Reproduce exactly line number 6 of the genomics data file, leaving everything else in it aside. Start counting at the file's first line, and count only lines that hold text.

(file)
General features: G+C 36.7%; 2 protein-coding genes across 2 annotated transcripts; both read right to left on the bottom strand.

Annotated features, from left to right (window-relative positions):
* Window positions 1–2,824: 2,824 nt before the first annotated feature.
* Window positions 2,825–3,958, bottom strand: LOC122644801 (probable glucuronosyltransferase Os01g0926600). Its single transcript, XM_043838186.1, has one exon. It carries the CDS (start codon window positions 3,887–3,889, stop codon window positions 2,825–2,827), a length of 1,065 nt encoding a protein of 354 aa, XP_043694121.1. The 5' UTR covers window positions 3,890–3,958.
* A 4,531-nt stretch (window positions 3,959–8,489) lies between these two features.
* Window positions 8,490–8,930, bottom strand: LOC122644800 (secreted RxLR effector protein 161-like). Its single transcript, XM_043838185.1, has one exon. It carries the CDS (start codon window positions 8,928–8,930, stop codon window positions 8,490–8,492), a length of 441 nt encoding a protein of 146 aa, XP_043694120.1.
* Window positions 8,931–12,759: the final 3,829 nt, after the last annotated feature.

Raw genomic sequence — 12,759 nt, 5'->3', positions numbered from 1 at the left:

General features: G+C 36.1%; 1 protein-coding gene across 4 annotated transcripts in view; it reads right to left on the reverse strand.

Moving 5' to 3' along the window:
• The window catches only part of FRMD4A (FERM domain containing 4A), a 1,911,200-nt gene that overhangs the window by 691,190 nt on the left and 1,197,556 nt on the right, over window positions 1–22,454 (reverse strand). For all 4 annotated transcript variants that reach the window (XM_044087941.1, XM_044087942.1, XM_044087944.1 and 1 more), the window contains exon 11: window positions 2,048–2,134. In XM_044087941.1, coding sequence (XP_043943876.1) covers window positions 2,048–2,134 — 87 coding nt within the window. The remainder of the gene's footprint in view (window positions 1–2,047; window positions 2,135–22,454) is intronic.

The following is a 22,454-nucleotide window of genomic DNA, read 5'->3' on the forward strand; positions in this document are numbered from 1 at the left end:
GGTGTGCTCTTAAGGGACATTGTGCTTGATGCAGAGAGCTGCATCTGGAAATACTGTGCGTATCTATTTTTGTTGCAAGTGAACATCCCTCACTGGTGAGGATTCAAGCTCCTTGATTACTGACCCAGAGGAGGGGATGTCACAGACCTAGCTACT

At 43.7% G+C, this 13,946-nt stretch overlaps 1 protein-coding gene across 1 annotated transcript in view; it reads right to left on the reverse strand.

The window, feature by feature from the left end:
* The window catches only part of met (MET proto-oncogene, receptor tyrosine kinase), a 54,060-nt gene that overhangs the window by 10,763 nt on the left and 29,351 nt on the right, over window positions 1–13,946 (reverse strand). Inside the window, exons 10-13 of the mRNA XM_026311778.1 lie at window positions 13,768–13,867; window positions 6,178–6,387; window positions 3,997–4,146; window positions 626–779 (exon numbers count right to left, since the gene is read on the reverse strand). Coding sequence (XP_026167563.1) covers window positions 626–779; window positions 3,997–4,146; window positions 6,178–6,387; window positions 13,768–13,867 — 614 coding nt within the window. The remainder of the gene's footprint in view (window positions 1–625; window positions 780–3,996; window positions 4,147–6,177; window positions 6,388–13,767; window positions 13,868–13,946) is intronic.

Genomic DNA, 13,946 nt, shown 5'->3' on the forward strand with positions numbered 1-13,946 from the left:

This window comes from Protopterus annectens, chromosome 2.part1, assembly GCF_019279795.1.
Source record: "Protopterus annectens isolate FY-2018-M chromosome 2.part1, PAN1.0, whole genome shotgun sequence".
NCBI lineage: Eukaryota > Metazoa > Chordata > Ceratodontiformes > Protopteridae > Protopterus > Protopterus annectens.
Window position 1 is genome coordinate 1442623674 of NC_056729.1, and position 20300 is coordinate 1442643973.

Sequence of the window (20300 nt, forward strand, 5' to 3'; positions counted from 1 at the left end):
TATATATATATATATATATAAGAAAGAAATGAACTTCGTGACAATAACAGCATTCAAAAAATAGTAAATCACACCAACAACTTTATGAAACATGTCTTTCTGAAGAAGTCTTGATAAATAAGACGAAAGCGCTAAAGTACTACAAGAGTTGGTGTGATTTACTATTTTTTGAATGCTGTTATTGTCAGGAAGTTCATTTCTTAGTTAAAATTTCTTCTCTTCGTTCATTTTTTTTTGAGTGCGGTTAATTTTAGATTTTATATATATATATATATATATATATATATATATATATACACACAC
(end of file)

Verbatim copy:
* Window positions 8,490–8,930, bottom strand: LOC122644800 (secreted RxLR effector protein 161-like). Its single transcript, XM_043838185.1, has one exon. It carries the CDS (start codon window positions 8,928–8,930, stop codon window positions 8,490–8,492), a length of 441 nt encoding a protein of 146 aa, XP_043694120.1.